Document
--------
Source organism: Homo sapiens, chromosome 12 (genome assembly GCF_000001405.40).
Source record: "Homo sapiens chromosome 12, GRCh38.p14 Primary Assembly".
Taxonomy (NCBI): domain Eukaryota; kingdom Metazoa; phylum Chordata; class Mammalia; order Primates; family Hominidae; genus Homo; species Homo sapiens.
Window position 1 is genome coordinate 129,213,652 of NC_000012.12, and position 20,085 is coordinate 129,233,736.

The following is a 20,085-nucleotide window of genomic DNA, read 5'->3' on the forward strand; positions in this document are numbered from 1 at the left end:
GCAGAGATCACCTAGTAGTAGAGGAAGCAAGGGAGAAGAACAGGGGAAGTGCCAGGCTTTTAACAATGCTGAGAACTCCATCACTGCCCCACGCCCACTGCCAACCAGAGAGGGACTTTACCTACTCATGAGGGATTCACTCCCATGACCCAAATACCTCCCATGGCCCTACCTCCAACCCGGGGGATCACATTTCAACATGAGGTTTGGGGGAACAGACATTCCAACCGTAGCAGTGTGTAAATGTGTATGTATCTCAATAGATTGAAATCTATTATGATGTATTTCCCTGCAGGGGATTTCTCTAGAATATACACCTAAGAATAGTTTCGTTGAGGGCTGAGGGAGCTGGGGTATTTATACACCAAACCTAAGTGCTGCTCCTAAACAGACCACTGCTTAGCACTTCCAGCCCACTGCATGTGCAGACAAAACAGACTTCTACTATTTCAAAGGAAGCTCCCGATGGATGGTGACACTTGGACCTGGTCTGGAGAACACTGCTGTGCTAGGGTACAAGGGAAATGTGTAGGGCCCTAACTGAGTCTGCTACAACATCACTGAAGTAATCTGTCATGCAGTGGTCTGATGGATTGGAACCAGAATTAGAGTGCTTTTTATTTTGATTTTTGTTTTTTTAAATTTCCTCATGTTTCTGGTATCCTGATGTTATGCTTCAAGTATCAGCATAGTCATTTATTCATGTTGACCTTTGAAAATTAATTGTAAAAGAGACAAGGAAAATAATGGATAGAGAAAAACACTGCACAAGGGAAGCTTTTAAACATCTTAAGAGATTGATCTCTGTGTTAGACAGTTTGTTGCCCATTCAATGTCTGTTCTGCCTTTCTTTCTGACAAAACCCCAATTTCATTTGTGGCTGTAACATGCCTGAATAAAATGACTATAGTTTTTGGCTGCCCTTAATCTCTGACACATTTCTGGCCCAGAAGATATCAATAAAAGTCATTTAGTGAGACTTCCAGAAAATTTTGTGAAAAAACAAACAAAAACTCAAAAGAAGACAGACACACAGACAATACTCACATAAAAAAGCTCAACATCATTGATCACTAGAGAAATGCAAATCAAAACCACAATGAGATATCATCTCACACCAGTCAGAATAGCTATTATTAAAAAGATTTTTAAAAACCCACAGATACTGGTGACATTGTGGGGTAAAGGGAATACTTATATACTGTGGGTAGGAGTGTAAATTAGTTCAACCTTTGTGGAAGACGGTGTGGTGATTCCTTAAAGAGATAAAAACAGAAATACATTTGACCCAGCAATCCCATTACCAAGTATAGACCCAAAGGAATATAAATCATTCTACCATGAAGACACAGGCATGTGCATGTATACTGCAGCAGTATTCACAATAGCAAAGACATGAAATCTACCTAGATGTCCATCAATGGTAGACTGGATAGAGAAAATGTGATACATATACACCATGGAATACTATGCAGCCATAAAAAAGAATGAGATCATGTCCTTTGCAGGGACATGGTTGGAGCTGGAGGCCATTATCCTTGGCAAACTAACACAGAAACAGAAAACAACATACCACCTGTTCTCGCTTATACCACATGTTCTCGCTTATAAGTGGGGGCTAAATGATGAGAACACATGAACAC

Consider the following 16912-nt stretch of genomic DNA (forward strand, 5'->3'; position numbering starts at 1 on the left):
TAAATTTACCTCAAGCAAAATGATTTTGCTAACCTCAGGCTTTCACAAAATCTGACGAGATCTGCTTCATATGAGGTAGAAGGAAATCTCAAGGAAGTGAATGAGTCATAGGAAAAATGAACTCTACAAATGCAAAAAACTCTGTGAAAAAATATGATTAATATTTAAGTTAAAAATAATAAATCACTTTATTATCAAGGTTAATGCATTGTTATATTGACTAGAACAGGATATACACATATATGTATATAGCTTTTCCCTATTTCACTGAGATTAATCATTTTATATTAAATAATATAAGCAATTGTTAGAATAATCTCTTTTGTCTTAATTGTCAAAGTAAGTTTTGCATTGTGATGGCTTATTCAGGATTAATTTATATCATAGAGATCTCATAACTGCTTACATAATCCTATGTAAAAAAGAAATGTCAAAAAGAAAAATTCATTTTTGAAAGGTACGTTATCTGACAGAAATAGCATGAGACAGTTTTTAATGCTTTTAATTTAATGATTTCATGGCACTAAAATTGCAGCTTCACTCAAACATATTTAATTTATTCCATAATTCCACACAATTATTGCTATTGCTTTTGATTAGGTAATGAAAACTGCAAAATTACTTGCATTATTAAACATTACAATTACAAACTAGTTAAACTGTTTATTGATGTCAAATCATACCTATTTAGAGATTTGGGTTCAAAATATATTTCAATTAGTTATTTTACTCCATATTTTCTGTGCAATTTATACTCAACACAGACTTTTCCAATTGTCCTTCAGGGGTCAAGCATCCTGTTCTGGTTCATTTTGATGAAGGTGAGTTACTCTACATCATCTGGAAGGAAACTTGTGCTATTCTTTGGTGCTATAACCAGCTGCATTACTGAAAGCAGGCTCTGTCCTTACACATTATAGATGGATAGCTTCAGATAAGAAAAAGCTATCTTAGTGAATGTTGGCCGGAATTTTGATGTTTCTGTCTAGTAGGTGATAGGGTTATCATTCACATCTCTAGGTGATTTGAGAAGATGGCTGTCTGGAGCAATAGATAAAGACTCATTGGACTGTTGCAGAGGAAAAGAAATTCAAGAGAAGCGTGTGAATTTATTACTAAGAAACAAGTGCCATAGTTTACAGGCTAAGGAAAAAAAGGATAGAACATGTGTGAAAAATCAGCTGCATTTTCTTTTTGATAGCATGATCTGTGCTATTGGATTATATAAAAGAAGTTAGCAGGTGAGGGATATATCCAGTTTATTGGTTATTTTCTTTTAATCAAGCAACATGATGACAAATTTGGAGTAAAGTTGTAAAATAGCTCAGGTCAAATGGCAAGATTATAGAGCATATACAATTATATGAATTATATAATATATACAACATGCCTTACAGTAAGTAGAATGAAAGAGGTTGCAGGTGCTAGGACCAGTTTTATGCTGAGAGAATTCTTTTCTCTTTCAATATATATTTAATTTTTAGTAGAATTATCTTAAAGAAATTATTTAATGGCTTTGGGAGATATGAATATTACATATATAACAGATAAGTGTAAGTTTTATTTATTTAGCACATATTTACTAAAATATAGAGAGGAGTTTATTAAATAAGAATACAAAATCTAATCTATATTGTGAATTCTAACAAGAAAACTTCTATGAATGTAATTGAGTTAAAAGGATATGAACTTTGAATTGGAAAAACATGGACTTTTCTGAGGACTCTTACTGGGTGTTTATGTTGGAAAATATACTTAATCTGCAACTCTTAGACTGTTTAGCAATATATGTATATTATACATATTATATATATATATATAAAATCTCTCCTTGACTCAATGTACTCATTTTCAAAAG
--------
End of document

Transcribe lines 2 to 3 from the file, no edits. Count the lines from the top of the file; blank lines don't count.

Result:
Source record: "Homo sapiens chromosome 12, GRCh38.p14 Primary Assembly".
Taxonomy (NCBI): domain Eukaryota; kingdom Metazoa; phylum Chordata; class Mammalia; order Primates; family Hominidae; genus Homo; species Homo sapiens.